The overall goal of this revised proposal is to identify the mechanisms by which IL-17 and IFN1 act in concert to initiate the development of B cells that produce autoantibodies in the BXD2 model of autoimmunity. We have found that both IL-17 and IFN1 are required for the formation of germinal centers (GCs) that enable the production of pathogenic autoantibodies in autoimmune BXD2 mice, i.e., a deficiency of either of these cytokines abrogates GC formation, autoantibody formation, and autoimmune disease in these mice. Analysis of the effects of IL-17 on GC formation in the BXD2 mice suggest that IL-17 facilitates the interaction of CD4 T cells and B cells thereby enhancing the formation and stabilization of spontaneous germinal centers (GCs), and that this effect is mediated by upregulation of regulators of G-protein signaling (Rgs)13 and Rgs16 in the B cells. The principal investigator's most recent results indicate that there is an increased number of plasmacytoid DCs (pDCs) in the marginal sinus in BXD2 mice and that these pDCs exhibit significantly elevated expression of IFN1. Notably, there is a robust marginal zone precursor B cell population (MZP) that exhibits an enhanced ability to transport antigen (Ag) directly into a GC light zone area. Based on our accumulated preliminary data, we have formulated a hypothetical model in which IL-17 and IFNa act in a coordinated manner to facilitate the spontaneous GC response through regulating the migration behavior of Ag-transporting MZP B cells. We propose to test this hypothetical model by addressing two of its essential components: (1) Does IFNa regulate influx and IL-17 regulate the retention of MZP in the GC LZ area? (2) Do IFNa and IL-17 regulate Ag transport by MZP B cells leading to GC development? To answer the first question, the ability of IL-17 and IFNa to regulate chemotaxis will be determined in vitro using a transwell chamber, and in vivo by analyzing homing of GFP+ MZP B cells in BXD2 mice in which IL-17R, IFNaR, or Rgs genes has been modulated. This will be achieved by using B cells obtained from BXD2-Il-17r-/-, BXD2-Ifnar-/-, BXD2-Rgs13-/- and BXD2-Rgs16-/- mice. To answer the second question, in vivo Ag capture and transportation by MZP B cells will be determined by FACS and confocal imaging analyses. The Ag transport function of MZP B cells will be studied using the hen egg lysozyme (HEL) or HEL-ovalbumin (OVA) conjugate strategies in combination with BXD2 mice that express the MD4 B-cell receptor transgene and the OVA T-cell receptor transgene.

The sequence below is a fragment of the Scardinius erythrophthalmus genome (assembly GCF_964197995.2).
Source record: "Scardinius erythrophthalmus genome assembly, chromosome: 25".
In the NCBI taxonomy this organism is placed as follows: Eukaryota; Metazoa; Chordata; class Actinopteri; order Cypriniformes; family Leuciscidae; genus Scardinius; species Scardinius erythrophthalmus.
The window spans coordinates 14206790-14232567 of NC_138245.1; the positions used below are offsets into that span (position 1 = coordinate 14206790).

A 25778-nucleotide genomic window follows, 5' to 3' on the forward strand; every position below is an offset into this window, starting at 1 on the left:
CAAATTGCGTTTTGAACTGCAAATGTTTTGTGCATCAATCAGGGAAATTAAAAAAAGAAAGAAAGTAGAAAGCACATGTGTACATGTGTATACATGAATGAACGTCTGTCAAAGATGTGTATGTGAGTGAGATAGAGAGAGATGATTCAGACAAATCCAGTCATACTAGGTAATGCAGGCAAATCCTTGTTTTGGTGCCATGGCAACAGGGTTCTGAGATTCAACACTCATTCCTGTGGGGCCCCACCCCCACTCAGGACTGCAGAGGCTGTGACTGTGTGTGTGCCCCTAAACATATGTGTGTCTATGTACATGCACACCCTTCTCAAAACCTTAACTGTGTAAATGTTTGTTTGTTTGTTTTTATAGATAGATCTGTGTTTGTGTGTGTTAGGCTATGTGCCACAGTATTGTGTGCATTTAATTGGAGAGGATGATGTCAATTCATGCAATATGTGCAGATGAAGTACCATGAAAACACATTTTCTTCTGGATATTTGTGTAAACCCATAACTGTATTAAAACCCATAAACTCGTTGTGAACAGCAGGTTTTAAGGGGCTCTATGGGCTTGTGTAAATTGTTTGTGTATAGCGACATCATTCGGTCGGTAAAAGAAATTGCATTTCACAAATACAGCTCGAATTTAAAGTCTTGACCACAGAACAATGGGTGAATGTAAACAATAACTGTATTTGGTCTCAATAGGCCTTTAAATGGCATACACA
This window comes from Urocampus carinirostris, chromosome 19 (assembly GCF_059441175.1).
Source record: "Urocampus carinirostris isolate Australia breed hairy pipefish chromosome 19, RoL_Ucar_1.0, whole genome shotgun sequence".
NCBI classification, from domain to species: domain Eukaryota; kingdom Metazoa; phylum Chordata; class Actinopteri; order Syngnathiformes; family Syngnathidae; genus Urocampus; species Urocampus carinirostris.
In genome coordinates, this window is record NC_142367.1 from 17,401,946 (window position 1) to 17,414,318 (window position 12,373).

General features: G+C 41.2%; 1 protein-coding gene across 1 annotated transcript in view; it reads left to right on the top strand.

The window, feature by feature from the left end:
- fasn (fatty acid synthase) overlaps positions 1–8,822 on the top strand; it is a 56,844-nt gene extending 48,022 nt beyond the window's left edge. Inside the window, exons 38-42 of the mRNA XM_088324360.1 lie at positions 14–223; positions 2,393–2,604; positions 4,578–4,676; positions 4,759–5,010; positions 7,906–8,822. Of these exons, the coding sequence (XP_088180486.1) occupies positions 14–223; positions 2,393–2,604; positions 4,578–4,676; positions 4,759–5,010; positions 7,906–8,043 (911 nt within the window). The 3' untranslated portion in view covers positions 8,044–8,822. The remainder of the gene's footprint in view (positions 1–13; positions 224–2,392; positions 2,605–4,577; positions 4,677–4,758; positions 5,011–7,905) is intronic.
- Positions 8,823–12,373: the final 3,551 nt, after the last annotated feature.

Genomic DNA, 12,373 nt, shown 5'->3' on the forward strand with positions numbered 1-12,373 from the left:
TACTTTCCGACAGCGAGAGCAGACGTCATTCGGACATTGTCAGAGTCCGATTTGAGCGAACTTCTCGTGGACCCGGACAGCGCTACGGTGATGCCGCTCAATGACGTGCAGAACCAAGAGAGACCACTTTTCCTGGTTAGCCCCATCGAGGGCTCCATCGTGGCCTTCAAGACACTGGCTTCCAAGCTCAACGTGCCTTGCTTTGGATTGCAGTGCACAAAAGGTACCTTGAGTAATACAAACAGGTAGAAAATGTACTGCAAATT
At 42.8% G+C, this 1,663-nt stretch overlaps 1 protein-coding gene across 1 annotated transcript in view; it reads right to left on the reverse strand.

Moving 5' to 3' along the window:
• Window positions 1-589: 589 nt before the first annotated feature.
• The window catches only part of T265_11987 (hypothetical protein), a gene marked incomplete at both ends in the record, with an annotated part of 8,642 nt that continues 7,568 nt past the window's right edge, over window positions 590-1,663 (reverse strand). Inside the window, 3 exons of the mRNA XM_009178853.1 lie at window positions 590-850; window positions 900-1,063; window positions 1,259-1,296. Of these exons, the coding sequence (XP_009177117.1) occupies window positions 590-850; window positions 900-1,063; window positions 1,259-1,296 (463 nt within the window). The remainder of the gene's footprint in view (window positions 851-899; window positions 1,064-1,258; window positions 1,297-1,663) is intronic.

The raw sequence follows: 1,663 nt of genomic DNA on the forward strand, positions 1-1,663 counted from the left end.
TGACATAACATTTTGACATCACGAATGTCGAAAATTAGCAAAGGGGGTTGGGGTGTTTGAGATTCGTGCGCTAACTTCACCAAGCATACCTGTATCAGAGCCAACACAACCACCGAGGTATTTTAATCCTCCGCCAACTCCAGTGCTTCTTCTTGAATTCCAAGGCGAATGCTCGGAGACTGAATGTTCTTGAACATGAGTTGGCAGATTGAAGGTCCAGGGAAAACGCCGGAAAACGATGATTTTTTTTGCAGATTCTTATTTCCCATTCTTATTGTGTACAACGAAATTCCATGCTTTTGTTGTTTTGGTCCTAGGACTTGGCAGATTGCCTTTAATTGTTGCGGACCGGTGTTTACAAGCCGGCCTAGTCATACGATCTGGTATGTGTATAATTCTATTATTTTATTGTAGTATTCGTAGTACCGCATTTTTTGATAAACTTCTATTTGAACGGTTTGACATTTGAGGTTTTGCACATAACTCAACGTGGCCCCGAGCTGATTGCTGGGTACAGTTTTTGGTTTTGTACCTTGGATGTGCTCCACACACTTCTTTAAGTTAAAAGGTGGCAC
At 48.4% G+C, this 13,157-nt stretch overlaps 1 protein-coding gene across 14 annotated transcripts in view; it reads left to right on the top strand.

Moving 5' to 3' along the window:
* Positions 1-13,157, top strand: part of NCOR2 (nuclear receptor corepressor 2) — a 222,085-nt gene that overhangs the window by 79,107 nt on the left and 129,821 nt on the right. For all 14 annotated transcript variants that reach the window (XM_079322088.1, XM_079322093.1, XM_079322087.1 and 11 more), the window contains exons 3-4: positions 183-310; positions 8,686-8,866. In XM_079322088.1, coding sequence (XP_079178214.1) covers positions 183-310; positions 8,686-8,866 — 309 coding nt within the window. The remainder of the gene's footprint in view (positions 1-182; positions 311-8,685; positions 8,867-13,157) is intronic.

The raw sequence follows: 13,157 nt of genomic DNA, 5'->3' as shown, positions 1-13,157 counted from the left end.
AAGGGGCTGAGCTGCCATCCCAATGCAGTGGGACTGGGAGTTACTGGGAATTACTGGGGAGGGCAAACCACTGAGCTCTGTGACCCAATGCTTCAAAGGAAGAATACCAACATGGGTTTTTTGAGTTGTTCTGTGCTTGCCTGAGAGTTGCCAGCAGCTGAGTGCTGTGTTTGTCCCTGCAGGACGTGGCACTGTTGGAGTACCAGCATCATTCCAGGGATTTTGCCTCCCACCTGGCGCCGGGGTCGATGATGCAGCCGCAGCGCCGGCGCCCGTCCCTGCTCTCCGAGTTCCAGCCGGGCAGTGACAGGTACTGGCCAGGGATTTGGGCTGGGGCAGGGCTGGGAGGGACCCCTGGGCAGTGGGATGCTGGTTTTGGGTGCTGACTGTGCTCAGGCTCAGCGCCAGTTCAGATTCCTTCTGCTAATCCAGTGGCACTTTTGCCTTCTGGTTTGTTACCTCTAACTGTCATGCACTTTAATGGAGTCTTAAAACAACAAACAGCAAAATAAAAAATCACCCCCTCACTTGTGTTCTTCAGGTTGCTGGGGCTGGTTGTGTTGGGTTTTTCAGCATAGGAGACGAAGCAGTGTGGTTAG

Successful accomplishment of the project will help to identify critical migratory signals and upstream mediators that facilitate the transportation of Ag to initiate a GC response. The results will provide new insights into the mechanisms of action of currently used therapies based on modulation of IFN1 as well as the proposed targeting of Th17 cells in autoimmune disease as well as suggesting novel targets for therapeutic intervention.
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|Li, Jun; Hsu, Hui-Chen; Yang, PingAr et al. (2012) Treatment of arthritis by macrophage depletion and immunomodulation: testing an apoptosis-mediated therapy in a humanized death receptor mouse model. Arthritis Rheum 64:1098-109|